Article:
Increasingly companies are seeing the value of what we as customers have to say about them – bad and good. Recent research commissioned by Verint and the Customer Contact Association (CCA)* has found that over two thirds of businesses are making a concerted effort to show consumers they are listening and acting on what consumers say.
This trend marks a big step forward – moving from transactional relationships towards increasingly conversational ones, largely thanks to social media.
In order to build stronger relations, professionals within the marketing and customer service realms need detailed level of knowledge of how to manipulate and analyse information about customers. Yet this makes it all the more strange that consumer demographics have not moved on beyond the reductive terms of age and socio-economics. Although demographics cannot be cast aside, the problem is less about personalising tactics, as it is more about aiming the right tactics at the right people. The way that mobile technology, for example, has enjoyed such take up across different age groups, shows how dated stereotypes underpinning older groups are less valid than ever before.
To interact successfully in today’s connected, multi-channel consumer environment requires thinking about consumers differently by having new kinds of demographics that genuinely reflect customers’ attitudes. Information gained from an analysis of customer behaviour can illuminate and quantify the benefits of marketing activities as customers can be turned into very effective marketers themselves – prepared to recommend and advocate your brand over others.
Aside from these so-called ‘brand champions’, we identified three other consumer ‘tribes’ within our research which was carried out in five markets, all of which have the potential to become the kind of customer that gives more than just their custom to your business.
A significant proportion of customers have real loyalty to their service providers and are very satisfied with their experience but are unwilling to communicate with those companies. Most simply do not see the value in communicating with their service providers and that’s not surprising, as this group is the least likely to receive ‘thank-yous’, rewards or special treatment. A change in attitude is required, with businesses needing to recognise that there are greater benefits in ensuring the loyalty of long-term satisfied customers. By demonstrating to customers the value of their feedback, businesses are more likely to encourage them to become brand champions.
There are a number of customers that are very difficult to engage, but whose attitude to their service providers is more or less ambivalent. They are perhaps less conscious of the brand and its values, but simply consider the provider to be the best option at the time with very few discussing brand experiences. This category can serve as a useful test for a company’s customer service capabilities as it is not impossible to turn such consumers into brand champions and, if successful, it is a very strong endorsement of its service capabilities and engagement skills.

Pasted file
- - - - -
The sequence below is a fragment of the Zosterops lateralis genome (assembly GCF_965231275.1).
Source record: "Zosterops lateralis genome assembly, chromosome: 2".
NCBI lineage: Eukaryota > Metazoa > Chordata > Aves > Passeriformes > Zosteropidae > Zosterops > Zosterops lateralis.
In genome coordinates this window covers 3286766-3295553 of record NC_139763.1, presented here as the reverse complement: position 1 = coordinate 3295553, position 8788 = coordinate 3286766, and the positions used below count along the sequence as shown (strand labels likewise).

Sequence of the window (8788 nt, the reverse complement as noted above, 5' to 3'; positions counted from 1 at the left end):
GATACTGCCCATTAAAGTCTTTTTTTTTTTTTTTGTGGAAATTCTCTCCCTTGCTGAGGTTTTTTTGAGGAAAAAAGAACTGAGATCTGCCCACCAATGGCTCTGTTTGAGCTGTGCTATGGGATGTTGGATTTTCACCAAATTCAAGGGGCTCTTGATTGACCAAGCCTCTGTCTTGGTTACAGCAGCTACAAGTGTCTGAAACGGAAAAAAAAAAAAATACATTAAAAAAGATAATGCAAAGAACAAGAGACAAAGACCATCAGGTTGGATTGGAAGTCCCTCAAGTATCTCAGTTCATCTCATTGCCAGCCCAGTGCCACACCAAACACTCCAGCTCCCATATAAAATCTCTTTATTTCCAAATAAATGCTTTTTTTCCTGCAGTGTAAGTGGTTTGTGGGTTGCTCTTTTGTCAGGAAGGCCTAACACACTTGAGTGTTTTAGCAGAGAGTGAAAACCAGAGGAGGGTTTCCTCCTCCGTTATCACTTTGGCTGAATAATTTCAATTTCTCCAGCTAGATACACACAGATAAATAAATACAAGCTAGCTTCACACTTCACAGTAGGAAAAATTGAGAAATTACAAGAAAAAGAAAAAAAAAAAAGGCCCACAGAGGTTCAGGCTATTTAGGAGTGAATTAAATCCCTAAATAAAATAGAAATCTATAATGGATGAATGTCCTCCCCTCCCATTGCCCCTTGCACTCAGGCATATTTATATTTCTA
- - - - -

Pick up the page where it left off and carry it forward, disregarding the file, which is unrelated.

This group is most likely to do the complaining, threatening and may actually take their business elsewhere. Reducing this customer churn is a constant preoccupation for almost all service providers. This group tends to gain more rewards, gifts and incentives than almost any other but, perversely, our research showed that there is a certain level of churn which can never really be eliminated, and that it is a waste of resource to attempt to do so.
While some of the benefits of a different way of looking at the customer base take time, effort and further investment to come to fruition, the proper allocation of incentives, gifts and rewards can be achieved by having a 360˚ view of your customers to understand their preferences, likes and dislikes, which can be gained by listening to their voices.
Organisations need to unify such initiatives within a single voice of the customer analytics strategy, which encompasses contact centre, social, in-store and surveys. The customer service and marketing functions can be more effective than any other part of the business in gathering customer insights and making them actionable. And, they should be doing all they can to inform customers that they are acting on what they say.
Making sure that customer service and marketing resources are expended in the most efficient manner possible makes it far easier to gain the affections of customers, who may not immediately be open to promoting a company to their friends and family. An intelligent and targeted approach to customer service makes it much easier for a company to grow their base of customer advocates, and reap all the benefits that this brings.
Claire Richardson is VP at Verint
*The research was conducted via Verint and the Contact Centre Association among 143 contact centre professionals in the UK during September and October 2013.